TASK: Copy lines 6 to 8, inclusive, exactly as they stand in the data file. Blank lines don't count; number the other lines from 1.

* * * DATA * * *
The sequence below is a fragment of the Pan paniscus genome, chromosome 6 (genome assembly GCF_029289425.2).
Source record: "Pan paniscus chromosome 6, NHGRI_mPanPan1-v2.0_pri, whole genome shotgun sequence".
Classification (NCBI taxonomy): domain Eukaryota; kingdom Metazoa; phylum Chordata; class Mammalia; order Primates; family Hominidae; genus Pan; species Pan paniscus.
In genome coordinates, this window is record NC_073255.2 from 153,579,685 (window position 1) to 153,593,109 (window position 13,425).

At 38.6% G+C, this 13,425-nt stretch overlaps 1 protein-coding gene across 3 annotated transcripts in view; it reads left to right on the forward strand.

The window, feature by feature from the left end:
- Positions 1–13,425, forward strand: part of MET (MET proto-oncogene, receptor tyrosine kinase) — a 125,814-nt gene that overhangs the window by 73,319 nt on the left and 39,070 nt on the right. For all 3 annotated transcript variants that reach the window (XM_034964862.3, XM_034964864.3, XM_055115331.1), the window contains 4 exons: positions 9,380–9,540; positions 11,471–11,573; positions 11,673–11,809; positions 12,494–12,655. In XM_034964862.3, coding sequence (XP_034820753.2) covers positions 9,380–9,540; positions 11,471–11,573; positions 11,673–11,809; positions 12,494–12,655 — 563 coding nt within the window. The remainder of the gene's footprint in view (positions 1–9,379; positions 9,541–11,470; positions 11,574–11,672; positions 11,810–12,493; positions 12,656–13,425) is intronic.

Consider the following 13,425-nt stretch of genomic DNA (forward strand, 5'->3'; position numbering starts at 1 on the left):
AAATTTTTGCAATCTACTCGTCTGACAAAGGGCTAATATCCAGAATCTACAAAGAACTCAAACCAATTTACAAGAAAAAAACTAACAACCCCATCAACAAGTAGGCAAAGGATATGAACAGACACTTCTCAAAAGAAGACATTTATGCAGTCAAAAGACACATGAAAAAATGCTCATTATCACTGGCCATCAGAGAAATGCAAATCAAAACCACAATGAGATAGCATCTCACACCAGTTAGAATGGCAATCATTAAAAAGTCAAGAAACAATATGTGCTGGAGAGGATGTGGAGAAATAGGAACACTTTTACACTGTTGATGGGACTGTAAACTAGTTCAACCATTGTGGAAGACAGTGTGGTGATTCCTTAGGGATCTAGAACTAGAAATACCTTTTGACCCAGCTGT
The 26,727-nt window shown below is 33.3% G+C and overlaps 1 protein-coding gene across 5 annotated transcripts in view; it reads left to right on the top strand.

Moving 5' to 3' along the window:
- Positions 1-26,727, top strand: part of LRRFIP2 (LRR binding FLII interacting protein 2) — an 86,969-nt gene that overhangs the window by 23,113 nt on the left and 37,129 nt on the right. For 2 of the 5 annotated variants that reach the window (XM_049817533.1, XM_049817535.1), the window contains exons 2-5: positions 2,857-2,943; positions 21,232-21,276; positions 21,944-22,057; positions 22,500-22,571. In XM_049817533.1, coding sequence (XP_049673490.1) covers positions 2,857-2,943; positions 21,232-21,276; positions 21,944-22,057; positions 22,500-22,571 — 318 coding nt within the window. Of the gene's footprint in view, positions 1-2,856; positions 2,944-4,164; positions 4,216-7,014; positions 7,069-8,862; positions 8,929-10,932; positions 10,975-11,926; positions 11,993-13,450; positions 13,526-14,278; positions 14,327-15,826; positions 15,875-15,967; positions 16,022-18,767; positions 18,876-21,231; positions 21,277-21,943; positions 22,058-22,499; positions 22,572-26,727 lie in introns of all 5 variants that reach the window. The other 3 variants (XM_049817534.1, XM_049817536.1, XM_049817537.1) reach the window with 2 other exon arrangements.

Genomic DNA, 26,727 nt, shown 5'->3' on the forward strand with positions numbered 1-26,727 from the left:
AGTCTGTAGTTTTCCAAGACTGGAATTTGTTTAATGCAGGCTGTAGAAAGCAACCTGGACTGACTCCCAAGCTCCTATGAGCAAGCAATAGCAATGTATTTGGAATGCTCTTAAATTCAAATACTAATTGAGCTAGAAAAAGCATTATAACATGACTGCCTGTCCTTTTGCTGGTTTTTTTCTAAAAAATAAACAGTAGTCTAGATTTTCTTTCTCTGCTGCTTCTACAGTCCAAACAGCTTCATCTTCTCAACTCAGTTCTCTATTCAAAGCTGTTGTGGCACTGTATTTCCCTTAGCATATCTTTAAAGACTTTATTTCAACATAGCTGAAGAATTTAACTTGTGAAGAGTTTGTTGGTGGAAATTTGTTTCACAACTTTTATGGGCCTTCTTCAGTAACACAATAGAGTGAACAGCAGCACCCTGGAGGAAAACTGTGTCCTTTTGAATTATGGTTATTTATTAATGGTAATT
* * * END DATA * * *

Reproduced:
The window, feature by feature from the left end:
- Positions 1–13,425, forward strand: part of MET (MET proto-oncogene, receptor tyrosine kinase) — a 125,814-nt gene that overhangs the window by 73,319 nt on the left and 39,070 nt on the right. For all 3 annotated transcript variants that reach the window (XM_034964862.3, XM_034964864.3, XM_055115331.1), the window contains 4 exons: positions 9,380–9,540; positions 11,471–11,573; positions 11,673–11,809; positions 12,494–12,655. In XM_034964862.3, coding sequence (XP_034820753.2) covers positions 9,380–9,540; positions 11,471–11,573; positions 11,673–11,809; positions 12,494–12,655 — 563 coding nt within the window. The remainder of the gene's footprint in view (positions 1–9,379; positions 9,541–11,470; positions 11,574–11,672; positions 11,810–12,493; positions 12,656–13,425) is intronic.

Consider the following 13,425-nt stretch of genomic DNA (forward strand, 5'->3'; position numbering starts at 1 on the left):